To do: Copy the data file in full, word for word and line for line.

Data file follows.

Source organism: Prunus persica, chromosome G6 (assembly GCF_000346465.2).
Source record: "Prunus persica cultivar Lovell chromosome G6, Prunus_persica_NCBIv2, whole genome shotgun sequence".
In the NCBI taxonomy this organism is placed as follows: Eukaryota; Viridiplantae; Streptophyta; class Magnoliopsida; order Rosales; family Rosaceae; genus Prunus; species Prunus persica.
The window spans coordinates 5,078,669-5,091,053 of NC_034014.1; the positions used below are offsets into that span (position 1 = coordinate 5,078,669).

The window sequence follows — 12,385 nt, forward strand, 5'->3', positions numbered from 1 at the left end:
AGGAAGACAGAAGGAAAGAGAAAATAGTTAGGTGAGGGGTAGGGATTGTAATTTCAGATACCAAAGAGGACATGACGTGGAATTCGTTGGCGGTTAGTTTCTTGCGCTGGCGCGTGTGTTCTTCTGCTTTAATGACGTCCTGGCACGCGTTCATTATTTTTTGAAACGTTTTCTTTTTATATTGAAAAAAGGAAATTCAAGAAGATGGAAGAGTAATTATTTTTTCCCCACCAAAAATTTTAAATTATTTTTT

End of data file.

Source organism: Prunus persica, chromosome G6 (assembly GCF_000346465.2).
Source record: "Prunus persica cultivar Lovell chromosome G6, Prunus_persica_NCBIv2, whole genome shotgun sequence".
In the NCBI taxonomy this organism is placed as follows: Eukaryota; Viridiplantae; Streptophyta; class Magnoliopsida; order Rosales; family Rosaceae; genus Prunus; species Prunus persica.
The window spans coordinates 5,078,669-5,091,053 of NC_034014.1; the positions used below are offsets into that span (position 1 = coordinate 5,078,669).

The window sequence follows — 12,385 nt, forward strand, 5'->3', positions numbered from 1 at the left end:
AGGAAGACAGAAGGAAAGAGAAAATAGTTAGGTGAGGGGTAGGGATTGTAATTTCAGATACCAAAGAGGACATGACGTGGAATTCGTTGGCGGTTAGTTTCTTGCGCTGGCGCGTGTGTTCTTCTGCTTTAATGACGTCCTGGCACGCGTTCATTATTTTTTGAAACGTTTTCTTTTTATATTGAAAAAAGGAAATTCAAGAAGATGGAAGAGTAATTATTTTTTCCCCACCAAAAATTTTAAATTATTTTTT